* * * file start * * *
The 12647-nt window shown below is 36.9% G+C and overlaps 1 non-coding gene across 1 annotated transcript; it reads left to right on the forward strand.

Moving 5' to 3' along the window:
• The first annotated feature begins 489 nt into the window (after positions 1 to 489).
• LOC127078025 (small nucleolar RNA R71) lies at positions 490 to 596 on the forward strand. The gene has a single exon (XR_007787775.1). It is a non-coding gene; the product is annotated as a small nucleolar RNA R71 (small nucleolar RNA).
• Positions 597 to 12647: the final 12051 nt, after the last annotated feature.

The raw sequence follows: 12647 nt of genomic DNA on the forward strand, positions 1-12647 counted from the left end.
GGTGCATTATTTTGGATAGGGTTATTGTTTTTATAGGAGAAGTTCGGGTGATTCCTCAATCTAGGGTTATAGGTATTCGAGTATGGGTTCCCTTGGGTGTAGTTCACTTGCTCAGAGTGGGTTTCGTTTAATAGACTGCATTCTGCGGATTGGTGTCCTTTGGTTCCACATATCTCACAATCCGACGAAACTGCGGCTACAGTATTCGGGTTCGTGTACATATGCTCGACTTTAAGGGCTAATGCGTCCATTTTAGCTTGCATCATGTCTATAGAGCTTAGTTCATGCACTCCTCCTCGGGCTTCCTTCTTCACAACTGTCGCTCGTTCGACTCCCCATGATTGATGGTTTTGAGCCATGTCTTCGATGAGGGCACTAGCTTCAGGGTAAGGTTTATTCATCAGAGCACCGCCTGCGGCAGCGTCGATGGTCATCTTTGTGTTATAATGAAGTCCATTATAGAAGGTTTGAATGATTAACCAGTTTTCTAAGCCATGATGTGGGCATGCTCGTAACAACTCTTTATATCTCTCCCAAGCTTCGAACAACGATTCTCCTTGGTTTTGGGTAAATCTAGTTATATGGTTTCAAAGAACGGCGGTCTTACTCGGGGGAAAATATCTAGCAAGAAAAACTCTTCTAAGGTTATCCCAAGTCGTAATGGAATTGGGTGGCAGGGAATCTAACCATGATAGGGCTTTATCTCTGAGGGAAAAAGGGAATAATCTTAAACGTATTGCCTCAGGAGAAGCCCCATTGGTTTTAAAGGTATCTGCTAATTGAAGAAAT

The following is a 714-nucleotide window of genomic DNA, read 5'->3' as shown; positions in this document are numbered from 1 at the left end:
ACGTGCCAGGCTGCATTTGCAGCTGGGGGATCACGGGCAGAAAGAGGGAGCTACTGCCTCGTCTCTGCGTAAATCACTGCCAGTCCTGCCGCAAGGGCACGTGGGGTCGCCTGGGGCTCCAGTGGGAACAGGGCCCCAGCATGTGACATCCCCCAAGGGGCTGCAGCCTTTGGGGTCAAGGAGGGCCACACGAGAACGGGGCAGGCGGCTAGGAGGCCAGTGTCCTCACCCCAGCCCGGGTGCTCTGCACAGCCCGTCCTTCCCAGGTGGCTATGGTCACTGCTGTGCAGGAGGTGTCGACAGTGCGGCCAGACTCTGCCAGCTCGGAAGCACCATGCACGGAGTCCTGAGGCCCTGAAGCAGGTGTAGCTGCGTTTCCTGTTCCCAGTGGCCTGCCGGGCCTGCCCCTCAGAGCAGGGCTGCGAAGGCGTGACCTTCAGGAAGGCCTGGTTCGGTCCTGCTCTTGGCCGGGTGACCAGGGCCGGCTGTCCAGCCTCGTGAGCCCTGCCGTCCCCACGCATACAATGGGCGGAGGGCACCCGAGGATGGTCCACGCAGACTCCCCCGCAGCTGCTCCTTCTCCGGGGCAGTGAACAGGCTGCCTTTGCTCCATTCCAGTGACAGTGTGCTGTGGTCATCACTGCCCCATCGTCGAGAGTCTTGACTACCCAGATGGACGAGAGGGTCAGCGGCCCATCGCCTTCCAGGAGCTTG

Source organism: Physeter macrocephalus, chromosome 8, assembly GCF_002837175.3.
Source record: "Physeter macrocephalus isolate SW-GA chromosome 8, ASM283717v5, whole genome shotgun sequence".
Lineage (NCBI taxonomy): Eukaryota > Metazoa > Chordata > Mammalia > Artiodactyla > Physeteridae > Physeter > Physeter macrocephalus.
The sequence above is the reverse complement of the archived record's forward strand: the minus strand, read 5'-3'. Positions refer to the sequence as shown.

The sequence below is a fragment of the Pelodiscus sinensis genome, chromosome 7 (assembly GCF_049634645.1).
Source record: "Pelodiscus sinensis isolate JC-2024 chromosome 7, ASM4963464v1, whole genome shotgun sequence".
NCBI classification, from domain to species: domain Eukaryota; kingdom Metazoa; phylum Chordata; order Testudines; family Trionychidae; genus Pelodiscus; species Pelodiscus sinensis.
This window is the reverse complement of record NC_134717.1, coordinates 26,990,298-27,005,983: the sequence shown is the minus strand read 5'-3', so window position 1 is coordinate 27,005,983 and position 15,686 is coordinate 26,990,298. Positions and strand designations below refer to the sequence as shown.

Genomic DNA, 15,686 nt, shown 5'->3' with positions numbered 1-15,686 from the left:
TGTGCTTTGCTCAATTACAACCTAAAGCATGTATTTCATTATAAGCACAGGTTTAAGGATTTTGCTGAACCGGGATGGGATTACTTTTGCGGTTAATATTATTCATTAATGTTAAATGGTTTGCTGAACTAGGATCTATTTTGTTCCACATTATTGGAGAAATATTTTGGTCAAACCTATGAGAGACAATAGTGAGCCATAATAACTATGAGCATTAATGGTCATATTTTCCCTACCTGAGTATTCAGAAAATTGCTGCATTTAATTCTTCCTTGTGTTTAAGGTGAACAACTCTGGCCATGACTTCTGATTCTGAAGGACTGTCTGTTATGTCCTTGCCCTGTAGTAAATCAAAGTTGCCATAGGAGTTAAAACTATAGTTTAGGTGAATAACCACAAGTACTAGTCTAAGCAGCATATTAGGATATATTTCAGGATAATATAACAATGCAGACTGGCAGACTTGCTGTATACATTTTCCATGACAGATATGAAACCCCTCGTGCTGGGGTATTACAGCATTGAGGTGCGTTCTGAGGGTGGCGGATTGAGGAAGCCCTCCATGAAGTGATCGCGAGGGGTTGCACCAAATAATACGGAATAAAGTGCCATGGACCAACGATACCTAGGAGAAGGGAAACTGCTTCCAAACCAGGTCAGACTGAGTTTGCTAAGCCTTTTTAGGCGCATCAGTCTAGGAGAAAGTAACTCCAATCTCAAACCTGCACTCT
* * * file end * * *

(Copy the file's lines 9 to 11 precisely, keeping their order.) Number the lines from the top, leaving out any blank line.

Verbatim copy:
ACGTGCCAGGCTGCATTTGCAGCTGGGGGATCACGGGCAGAAAGAGGGAGCTACTGCCTCGTCTCTGCGTAAATCACTGCCAGTCCTGCCGCAAGGGCACGTGGGGTCGCCTGGGGCTCCAGTGGGAACAGGGCCCCAGCATGTGACATCCCCCAAGGGGCTGCAGCCTTTGGGGTCAAGGAGGGCCACACGAGAACGGGGCAGGCGGCTAGGAGGCCAGTGTCCTCACCCCAGCCCGGGTGCTCTGCACAGCCCGTCCTTCCCAGGTGGCTATGGTCACTGCTGTGCAGGAGGTGTCGACAGTGCGGCCAGACTCTGCCAGCTCGGAAGCACCATGCACGGAGTCCTGAGGCCCTGAAGCAGGTGTAGCTGCGTTTCCTGTTCCCAGTGGCCTGCCGGGCCTGCCCCTCAGAGCAGGGCTGCGAAGGCGTGACCTTCAGGAAGGCCTGGTTCGGTCCTGCTCTTGGCCGGGTGACCAGGGCCGGCTGTCCAGCCTCGTGAGCCCTGCCGTCCCCACGCATACAATGGGCGGAGGGCACCCGAGGATGGTCCACGCAGACTCCCCCGCAGCTGCTCCTTCTCCGGGGCAGTGAACAGGCTGCCTTTGCTCCATTCCAGTGACAGTGTGCTGTGGTCATCACTGCCCCATCGTCGAGAGTCTTGACTACCCAGATGGACGAGAGGGTCAGCGGCCCATCGCCTTCCAGGAGCTTG

Source organism: Physeter macrocephalus, chromosome 8, assembly GCF_002837175.3.
Source record: "Physeter macrocephalus isolate SW-GA chromosome 8, ASM283717v5, whole genome shotgun sequence".